Michaël Verheyden’s home studio checks off all the hallmarks of real estateenvy: high ceilings, large windows, spacious living quarters, a concrete floor and a gorgeous open foyer. The 1960s house, now stripped of its musty carpeting and original tapestries, is a convincing reason to move to the countryside. It’s also the perfect space to showcase the simple luxury of hiswork: marble vessels, bronze-rimmed crystal vases and rectangular trayscoated in suede.
"I felt inspired by Raf...Maybe if I hadn’t met him I would’ve become an average designer or maybe I would’ve given up on design and done something else. He really showed me; I was really inspired by his passion."
Verheyden designs his furniture and home accessories in one of the quieter patches in northeast Belgium. It’s a rarity for a place to feel truly remote in the dense country, but Bokrijk, a small town in the region of Genk, comes pretty close. The view from his living room window is overwhelmingly green; neon-clad cyclists and dog walkers amble along a tree-lined path.
The region between Antwerp and the Dutch border has been home for his whole life. The nearby city, also called Genk, was a major coalmining hub in the 20th century, attracting workers from eastern Europe, Turkey, Italy and Greece. It’s the best of both worlds – a small town with big-city diversity.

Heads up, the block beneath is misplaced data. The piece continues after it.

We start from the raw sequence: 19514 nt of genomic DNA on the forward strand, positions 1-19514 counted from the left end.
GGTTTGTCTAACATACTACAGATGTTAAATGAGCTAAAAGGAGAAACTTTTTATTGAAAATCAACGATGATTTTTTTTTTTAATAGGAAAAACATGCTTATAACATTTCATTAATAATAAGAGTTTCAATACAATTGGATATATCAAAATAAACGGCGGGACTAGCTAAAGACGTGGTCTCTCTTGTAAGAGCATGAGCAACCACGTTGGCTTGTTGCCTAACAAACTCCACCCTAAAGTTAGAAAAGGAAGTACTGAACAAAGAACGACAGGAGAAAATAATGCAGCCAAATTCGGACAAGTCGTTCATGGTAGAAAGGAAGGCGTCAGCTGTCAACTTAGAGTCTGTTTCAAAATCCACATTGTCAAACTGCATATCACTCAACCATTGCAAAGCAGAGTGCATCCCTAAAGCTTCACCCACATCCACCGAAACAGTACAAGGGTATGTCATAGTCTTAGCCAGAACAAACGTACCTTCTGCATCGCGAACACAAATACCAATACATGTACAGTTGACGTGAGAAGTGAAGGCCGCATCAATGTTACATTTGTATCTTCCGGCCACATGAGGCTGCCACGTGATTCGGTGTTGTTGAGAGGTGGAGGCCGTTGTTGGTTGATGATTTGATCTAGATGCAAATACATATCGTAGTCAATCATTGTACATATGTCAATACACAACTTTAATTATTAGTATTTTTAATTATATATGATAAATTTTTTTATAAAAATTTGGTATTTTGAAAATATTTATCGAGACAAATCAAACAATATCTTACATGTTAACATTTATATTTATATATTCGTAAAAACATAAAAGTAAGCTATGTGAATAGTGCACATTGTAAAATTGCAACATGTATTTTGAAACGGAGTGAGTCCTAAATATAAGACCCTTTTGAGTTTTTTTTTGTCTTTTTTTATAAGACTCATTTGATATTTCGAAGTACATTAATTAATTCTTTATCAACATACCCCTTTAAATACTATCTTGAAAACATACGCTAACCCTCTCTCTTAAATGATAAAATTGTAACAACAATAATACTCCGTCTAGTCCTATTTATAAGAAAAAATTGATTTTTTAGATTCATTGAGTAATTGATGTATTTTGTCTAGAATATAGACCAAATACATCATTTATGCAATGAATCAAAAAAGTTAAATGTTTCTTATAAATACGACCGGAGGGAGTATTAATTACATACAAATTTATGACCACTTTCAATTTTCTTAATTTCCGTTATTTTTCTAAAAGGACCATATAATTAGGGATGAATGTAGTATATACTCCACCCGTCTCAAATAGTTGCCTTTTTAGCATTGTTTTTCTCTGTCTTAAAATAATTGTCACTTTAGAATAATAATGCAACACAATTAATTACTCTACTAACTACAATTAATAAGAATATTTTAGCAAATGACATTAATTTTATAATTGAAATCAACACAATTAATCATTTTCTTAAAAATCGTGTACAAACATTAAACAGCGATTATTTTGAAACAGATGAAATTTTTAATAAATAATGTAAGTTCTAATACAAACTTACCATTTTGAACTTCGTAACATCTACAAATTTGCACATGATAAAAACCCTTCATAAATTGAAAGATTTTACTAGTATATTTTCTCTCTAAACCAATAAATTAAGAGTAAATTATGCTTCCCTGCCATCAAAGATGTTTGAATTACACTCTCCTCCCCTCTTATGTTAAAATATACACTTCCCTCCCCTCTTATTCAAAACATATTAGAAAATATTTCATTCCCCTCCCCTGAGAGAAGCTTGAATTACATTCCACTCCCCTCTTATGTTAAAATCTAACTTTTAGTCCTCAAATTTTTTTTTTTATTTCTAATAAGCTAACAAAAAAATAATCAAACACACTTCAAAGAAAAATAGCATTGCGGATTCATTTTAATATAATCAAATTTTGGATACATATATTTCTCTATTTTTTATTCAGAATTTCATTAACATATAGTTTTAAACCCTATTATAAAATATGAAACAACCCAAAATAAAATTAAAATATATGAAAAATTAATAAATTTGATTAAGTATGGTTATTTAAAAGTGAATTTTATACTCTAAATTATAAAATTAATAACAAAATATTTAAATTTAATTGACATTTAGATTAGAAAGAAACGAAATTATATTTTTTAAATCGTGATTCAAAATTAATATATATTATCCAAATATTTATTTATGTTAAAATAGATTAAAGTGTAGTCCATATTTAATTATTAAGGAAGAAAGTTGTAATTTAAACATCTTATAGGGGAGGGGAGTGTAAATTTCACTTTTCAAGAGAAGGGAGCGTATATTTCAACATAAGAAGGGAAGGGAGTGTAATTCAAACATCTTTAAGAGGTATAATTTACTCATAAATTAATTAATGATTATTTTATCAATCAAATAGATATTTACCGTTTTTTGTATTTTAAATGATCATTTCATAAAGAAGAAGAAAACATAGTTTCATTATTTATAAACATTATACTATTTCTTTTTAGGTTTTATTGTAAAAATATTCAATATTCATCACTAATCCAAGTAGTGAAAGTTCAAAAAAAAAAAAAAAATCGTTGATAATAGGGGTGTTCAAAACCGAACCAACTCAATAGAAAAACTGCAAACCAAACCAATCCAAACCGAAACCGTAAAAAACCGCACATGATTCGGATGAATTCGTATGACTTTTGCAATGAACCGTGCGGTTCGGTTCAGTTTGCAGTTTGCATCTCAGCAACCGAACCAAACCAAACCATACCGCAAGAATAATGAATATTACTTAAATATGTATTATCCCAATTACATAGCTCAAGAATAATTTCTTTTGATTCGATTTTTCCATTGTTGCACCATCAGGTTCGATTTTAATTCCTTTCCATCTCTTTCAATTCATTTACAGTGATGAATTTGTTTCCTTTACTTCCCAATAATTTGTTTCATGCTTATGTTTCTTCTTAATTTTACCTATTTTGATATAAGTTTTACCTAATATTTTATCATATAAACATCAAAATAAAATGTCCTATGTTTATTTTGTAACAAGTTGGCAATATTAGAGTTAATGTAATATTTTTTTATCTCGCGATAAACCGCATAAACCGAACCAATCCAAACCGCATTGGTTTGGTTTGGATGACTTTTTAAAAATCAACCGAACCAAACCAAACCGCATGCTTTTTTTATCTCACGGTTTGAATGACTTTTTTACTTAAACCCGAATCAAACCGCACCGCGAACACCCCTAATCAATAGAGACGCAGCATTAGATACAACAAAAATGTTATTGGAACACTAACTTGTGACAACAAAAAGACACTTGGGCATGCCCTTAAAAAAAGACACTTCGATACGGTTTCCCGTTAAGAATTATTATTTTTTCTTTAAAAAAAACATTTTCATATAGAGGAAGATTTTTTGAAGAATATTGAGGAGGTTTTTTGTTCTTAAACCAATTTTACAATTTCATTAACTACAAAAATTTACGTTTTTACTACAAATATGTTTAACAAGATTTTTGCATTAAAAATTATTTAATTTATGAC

When the last coal mine closed in the late ’80s, the industrious people found new things to build, furniture being one of them. The solution to set up a home studio emerged a few years ago when Verheyden and his wife-cum-business partner Saartje realized they weren’t spending any time in the home they had put so much effort into creating.
Because the business consisted only of the two of them – with the exception of a recently hired part-time assistant – the logical solution was to bring the studio home. The result was more time to enjoy the space, although this meant their howroom now doubles as their living room.
Their bedroom, bathroom and guestroom are separated from the rest of the house by a corridor, and it’s the only section of the house that isn’t shared with staff and clients. The blend of private and public doesn’t bother them in the least. “We take our work very personally and only work with nice people, so it doesn’t feel strange to work and live under the same roof,” Verheyden says over a cup of tea sitting at a table he built. “Living and working with our objects and furniture puts things in perspective. It really gives us joy to see and use our stuff on a daily basis. The same pleasure I hope our clients experience too.”